• In a pair of January 2002 studies, Carl Conetta of the Project on Defense Alternatives estimates that “at least” 4,200–4,500 civilians were killed by mid-January 2002 as a result of the war and Coalition airstrikes, both directly as casualties of the aerial bombing campaign, and indirectly in the resulting humanitarian crisis.
  • His first study, “Operation Enduring Freedom: Why a Higher Rate of Civilian Bombing Casualties?”,[241] released 18 January 2002, estimates that, at the low end, “at least” 1,000–1,300 civilians were directly killed in the aerial bombing campaign in just the three months between 7 October 2001 to 1 January 2002. The author found it impossible to provide an upper-end estimate to direct civilian casualties from the Operation Enduring Freedom bombing campaign that he noted as having an increased use of cluster bombs.[242] In this lower-end estimate, only Western press sources were used for hard numbers, while heavy “reduction factors” were applied to Afghan government reports so that their estimates were reduced by as much as 75%.[243]
  • In his companion study, “Strange Victory: A critical appraisal of Operation Enduring Freedom and the Afghanistan war”,[244] released 30 January 2002, Conetta estimates that “at least” 3,200 more Afghans died by mid-January 2002, of “starvation, exposure, associated illnesses, or injury sustained while in flight from war zones”, as a result of the war and Coalition airstrikes.
  • In similar numbers, a Los Angeles Times review of U.S., British, and Pakistani newspapers and international wire services found that between 1,067 and 1,201 direct civilian deaths were reported by those news organizations during the five months from 7 October 2001 to 28 February 2002. This review excluded all civilian deaths in Afghanistan that did not get reported by U.S., British, or Pakistani news, excluded 497 deaths that did get reported in U.S., British, and Pakistani news but that were not specifically identified as civilian or military, and excluded 754 civilian deaths that were reported by the Taliban but not independently confirmed.[245]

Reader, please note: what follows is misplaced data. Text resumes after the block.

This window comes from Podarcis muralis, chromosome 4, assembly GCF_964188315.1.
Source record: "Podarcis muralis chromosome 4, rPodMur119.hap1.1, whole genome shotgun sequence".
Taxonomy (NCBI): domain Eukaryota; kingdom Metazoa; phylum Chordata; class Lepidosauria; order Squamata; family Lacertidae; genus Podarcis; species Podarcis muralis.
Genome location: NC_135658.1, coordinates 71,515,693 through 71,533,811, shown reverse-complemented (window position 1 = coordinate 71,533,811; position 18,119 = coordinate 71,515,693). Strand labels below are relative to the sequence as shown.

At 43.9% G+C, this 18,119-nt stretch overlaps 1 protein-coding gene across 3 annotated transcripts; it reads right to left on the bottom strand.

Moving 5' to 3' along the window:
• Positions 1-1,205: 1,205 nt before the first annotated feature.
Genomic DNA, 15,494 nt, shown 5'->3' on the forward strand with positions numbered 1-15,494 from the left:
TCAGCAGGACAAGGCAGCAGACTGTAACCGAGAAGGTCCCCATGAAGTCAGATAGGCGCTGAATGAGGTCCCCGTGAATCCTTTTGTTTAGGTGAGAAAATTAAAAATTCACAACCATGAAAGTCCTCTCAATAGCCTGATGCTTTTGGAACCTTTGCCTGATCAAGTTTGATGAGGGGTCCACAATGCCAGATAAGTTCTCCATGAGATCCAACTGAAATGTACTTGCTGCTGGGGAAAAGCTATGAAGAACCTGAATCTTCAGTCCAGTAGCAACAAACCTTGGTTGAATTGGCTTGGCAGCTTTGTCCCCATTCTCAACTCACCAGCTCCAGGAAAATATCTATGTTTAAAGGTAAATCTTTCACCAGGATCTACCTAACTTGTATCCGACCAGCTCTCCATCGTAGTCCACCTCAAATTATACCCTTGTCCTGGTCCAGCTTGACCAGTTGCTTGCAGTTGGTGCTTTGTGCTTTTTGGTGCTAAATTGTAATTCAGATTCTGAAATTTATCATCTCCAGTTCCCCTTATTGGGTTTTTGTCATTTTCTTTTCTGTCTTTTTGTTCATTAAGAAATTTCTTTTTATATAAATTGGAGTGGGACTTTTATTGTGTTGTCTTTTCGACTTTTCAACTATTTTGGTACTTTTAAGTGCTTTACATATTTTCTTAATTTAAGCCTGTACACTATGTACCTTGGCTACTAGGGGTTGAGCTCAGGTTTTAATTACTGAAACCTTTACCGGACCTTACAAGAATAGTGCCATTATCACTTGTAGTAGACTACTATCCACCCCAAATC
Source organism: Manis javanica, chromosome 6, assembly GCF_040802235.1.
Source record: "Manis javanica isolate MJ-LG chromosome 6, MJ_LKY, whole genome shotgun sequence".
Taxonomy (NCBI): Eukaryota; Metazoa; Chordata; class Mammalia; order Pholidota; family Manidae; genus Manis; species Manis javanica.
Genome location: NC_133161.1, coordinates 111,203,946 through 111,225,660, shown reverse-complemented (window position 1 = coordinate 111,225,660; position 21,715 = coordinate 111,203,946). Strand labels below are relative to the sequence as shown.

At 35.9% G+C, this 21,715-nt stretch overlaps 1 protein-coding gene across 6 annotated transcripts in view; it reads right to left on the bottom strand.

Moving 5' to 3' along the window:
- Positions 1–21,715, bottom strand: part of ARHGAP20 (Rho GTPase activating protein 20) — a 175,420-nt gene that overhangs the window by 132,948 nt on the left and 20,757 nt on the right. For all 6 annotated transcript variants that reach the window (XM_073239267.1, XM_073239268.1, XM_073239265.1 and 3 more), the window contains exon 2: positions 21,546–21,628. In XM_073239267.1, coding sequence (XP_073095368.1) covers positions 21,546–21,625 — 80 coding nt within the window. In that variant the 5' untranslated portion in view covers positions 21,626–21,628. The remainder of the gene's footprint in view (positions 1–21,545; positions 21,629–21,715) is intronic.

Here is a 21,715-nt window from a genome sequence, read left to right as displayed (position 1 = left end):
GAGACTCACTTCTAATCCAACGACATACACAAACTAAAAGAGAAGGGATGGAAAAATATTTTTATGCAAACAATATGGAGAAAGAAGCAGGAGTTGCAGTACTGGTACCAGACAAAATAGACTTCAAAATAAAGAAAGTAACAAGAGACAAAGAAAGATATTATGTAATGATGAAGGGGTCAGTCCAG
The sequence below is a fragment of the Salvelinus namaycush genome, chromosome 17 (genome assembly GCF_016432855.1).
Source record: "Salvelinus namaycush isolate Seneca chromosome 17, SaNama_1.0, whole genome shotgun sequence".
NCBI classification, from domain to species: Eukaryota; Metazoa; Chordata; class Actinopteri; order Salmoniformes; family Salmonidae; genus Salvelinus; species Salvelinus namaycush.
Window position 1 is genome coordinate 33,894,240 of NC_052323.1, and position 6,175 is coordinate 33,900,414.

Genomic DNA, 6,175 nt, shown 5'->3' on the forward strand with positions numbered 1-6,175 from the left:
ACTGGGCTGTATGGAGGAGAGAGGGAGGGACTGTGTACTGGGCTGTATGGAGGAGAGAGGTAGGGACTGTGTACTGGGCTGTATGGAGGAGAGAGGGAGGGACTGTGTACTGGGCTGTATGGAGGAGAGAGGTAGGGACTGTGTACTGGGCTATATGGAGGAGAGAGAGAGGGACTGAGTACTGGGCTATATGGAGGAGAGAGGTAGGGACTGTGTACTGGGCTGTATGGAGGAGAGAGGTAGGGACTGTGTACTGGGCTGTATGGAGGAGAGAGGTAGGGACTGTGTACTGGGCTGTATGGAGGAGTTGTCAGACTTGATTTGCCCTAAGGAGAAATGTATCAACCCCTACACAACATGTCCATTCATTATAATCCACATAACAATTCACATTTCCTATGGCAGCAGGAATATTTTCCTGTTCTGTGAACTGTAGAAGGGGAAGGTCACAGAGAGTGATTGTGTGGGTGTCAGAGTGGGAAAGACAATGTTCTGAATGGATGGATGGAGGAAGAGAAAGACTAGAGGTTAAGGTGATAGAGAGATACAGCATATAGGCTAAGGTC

• 2,046 U.S. military dead (339 non-hostile deaths), and 18,201 wounded in action.[235]
  • Pakistan: Between 1467 and 2334 people were killed in U.S. drone attacks as of 6 May 2011. Tens of thousands have been killed by terrorist attacks, millions displaced.
  • Somalia: 7,000+
  • In December 2007, The Elman Peace and Human Rights Organization said it had verified 6,500 civilian deaths, 8,516 people wounded, and 1.5 million displaced from homes in Mogadishu alone during the year 2007.[247]
  • USA

Total American casualties from the War on Terror
(this includes fighting throughout the world):

U.S. Military killed 7,008[235]
U.S. Military wounded 50,422[235]
U.S. DoD Civilians killed 16[235]
U.S. Civilians killed (includes 9/11 and after) 3,000 +
U.S. Civilians wounded/injured 6,000 +
Total Americans killed (military and civilian) 10,008 +
Total Americans wounded/injured 56,422 +

[251][252][253][254][255]

The United States Department of Veterans Affairs has diagnosed more than 200,000 American veterans with PTSD since 2001.[256]

  • Yemen

Total terrorist casualties[edit source]

On December 7, 2015, the Washington post reported that since 2001, in five theaters of the war (Afghanistan, Iraq, Yemen, Syria and Somalia) that the total number of terrorists killed ranges from 65,800 to 88,600, with Obama administration being responsible for between 30,000 and 33,000.[257]

Costs[edit source]

A March 2011 Congressional report[258] estimated spending related to the war through the fiscal year 2011 at $1.2 trillion, and that spending through 2021 assuming a reduction to 45,000 troops would be $1.8 trillion. A June 2011 academic report[258] covering additional areas of spending related to the war estimated it through 2011 at $2.7 trillion, and long-term spending at $5.4 trillion including interest.[note 4]

According to the Soufan Group in July 2015, the United States government spends $9.4 million per day in operations against ISIS in Syria and Iraq.[259]